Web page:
As economies transform, workers tend to exit agriculture and migrate to cities. Fewer people grow their own food, and food retail markets in urban areas become central to consumer welfare. How do these markets function? How competitive are they? Do food prices and availability vary across neighbourhoods in ways that affect consumer wellbeing? This study represents the first step in a broad research project to address these and other questions about food markets in a rapidly urbanising area of Sub-Saharan Africa.
The researchers conduct a census of all retailers in Mwanza, Tanzania that sell at least one of four staple food items: rice, maize flour, cooking oil, and dried sardines. Mwanza is the second-largest city in Tanzania and the sixth-fastest growing city in the world. It is home to large communities of migrants, all of whom purchase food locally. The census survey, which included over 2,000 retailers, covered the product varieties sold by each retailer, the available purchase quantities, and the price for each quantity. The research team then returned to conduct a more detailed follow-up survey with 400 of the census retailers. The resulting data set fully characterises the distribution of food prices across locations, varieties, and purchase quantities, and provides an in depth view into how these retailers make stocking and pricing decisions.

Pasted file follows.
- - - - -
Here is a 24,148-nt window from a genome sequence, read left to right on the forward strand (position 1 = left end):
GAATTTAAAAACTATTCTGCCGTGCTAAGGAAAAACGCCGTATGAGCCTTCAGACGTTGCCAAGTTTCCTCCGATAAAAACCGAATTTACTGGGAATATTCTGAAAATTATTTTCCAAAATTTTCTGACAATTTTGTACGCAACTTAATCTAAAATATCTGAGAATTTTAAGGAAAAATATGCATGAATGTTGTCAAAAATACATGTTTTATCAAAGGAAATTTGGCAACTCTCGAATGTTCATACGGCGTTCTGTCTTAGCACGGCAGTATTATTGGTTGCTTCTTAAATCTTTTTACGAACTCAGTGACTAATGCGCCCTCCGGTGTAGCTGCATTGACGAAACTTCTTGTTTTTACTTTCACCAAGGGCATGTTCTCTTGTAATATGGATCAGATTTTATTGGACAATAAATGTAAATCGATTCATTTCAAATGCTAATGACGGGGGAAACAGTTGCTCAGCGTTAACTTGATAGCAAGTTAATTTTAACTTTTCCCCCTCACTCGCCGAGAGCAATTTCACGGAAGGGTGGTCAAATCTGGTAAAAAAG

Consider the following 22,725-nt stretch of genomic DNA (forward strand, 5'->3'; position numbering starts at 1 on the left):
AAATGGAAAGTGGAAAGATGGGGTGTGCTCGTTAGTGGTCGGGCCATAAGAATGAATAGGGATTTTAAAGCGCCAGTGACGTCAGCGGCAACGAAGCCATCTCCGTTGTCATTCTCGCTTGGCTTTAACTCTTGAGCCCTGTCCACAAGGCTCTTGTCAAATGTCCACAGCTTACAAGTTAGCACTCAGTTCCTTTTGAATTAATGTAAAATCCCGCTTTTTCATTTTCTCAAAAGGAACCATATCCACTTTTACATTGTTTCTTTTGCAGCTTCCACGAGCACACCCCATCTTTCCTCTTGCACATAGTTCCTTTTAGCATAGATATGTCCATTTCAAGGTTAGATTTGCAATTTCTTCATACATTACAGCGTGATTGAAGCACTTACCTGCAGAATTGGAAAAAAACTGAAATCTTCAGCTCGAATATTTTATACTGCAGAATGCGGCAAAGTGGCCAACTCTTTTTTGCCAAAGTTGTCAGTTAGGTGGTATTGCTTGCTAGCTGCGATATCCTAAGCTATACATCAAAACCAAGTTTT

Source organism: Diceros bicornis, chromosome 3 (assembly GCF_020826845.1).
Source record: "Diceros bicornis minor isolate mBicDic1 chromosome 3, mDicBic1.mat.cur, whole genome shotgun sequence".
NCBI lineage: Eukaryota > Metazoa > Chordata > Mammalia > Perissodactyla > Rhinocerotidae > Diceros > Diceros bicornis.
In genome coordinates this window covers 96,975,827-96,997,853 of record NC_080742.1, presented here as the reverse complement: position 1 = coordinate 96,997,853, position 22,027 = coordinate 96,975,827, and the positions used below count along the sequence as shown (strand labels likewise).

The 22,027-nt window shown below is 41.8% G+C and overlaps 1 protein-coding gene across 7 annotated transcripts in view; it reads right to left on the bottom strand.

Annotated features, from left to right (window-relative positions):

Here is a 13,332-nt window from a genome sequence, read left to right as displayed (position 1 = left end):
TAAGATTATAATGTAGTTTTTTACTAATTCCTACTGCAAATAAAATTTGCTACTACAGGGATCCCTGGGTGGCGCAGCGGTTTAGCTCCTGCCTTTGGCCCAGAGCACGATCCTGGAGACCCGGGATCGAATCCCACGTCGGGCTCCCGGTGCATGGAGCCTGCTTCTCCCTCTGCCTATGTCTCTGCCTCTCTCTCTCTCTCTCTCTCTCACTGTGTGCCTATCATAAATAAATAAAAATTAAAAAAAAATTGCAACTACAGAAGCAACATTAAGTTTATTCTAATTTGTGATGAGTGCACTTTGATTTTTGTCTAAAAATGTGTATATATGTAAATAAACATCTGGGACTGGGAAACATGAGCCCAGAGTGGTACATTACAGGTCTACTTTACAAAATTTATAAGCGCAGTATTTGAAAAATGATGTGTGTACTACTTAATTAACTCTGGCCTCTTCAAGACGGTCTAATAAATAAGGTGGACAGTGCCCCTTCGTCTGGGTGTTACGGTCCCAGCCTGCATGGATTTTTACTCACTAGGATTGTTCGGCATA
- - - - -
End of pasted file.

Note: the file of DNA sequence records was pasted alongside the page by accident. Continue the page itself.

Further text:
This study has multiple channels of potential policy impact. Descriptive insights from the price census will help policymakers and donors understand variation in food prices, potentially revealing important and previously undocumented differences in food access by location or product variety. Given the large sizes of the populations across Sub-Saharan Africa that rely on urban markets for food, any inefficiencies in price transmission have significant welfare implications. The researchers will also analyse price schedules at the seller level, to characterise the extent and degree of bulk discounts available to consumers. That analysis will advance the research literature on whether poorer households pay more for food because they are less able than wealthier households to purchase and store bulk quantities.